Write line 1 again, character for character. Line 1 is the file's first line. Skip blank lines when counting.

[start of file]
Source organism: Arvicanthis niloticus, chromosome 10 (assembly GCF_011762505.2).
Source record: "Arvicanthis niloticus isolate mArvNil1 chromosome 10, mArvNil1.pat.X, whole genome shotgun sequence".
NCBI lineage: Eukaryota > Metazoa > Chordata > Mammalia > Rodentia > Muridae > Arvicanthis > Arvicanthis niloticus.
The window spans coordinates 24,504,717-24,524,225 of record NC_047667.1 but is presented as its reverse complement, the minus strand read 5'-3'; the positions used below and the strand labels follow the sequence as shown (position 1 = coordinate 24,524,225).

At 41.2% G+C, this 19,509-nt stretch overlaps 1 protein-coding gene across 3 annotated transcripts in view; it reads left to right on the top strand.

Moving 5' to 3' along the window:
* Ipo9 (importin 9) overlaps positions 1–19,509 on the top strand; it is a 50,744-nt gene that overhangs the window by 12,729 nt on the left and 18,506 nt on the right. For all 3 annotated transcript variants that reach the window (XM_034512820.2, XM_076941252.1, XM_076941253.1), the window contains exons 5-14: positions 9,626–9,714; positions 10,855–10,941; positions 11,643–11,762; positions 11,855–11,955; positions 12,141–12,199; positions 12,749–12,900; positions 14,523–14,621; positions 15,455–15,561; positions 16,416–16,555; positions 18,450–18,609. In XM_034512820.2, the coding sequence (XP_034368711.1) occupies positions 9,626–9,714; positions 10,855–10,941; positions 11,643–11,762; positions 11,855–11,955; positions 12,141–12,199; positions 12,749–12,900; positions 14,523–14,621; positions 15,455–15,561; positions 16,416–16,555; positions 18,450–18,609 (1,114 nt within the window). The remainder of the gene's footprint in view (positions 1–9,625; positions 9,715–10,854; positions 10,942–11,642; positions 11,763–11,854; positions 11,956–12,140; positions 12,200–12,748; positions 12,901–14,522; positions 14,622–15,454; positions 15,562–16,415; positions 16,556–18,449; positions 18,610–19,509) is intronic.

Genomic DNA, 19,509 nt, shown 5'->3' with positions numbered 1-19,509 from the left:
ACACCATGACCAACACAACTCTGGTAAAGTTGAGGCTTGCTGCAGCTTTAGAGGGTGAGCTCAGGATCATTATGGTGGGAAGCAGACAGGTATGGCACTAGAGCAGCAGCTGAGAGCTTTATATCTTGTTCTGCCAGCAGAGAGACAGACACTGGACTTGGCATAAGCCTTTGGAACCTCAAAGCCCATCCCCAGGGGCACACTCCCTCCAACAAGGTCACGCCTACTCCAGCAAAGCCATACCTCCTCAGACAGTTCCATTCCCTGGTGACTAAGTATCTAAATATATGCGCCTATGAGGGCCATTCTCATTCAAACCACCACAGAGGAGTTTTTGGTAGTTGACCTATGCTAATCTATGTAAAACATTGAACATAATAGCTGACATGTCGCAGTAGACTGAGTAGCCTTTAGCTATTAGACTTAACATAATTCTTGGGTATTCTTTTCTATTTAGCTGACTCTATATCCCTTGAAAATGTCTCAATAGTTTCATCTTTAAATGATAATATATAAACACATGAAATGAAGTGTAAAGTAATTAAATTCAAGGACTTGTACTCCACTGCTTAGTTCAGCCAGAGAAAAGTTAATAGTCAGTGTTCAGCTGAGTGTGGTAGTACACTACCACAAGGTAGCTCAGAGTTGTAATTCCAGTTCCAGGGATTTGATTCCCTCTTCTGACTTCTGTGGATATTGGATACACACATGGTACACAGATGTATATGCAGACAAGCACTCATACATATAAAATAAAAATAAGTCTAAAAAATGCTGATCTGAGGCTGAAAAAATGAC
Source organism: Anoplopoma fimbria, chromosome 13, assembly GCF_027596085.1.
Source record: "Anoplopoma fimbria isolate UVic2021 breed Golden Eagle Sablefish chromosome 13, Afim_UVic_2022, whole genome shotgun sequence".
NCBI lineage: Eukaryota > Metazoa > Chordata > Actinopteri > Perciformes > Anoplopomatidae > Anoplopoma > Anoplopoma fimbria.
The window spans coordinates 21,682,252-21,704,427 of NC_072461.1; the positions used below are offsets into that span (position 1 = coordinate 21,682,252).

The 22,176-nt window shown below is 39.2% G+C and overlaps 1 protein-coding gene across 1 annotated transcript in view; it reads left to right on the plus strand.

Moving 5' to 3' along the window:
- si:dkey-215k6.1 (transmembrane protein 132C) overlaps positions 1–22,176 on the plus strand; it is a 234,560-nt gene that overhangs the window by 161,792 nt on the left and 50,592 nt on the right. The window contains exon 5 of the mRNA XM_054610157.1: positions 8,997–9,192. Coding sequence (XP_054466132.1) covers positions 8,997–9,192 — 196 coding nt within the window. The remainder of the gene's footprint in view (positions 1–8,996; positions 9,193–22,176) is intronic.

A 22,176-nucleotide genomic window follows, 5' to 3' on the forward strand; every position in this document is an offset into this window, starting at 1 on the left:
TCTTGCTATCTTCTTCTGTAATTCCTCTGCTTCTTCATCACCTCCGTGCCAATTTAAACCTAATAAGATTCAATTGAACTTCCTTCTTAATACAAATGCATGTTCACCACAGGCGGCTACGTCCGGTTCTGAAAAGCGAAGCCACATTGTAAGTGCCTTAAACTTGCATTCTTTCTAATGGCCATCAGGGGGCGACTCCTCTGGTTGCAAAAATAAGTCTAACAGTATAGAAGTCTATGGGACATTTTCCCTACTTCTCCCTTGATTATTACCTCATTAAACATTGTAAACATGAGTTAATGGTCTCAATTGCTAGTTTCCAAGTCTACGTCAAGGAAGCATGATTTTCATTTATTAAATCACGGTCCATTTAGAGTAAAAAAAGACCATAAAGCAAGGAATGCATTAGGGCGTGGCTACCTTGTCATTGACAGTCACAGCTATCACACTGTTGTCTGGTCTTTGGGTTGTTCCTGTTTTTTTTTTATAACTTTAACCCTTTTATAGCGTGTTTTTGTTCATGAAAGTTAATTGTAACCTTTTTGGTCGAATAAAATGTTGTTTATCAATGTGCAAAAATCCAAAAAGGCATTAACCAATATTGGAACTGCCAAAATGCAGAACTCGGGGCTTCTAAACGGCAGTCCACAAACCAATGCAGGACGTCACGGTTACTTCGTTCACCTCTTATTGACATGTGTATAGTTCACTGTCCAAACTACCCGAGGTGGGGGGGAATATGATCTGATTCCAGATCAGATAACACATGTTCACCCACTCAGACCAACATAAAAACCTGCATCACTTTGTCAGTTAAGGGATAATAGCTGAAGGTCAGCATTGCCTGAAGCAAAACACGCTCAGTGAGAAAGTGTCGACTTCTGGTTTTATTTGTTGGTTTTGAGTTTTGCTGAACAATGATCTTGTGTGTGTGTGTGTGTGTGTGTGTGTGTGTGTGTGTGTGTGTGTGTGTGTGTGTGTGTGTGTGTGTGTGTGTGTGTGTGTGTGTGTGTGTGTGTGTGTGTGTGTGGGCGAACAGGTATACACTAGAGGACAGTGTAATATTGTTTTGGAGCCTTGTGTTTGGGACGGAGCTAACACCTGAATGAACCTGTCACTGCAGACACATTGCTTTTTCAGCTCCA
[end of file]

Source organism: Arvicanthis niloticus, chromosome 10 (assembly GCF_011762505.2).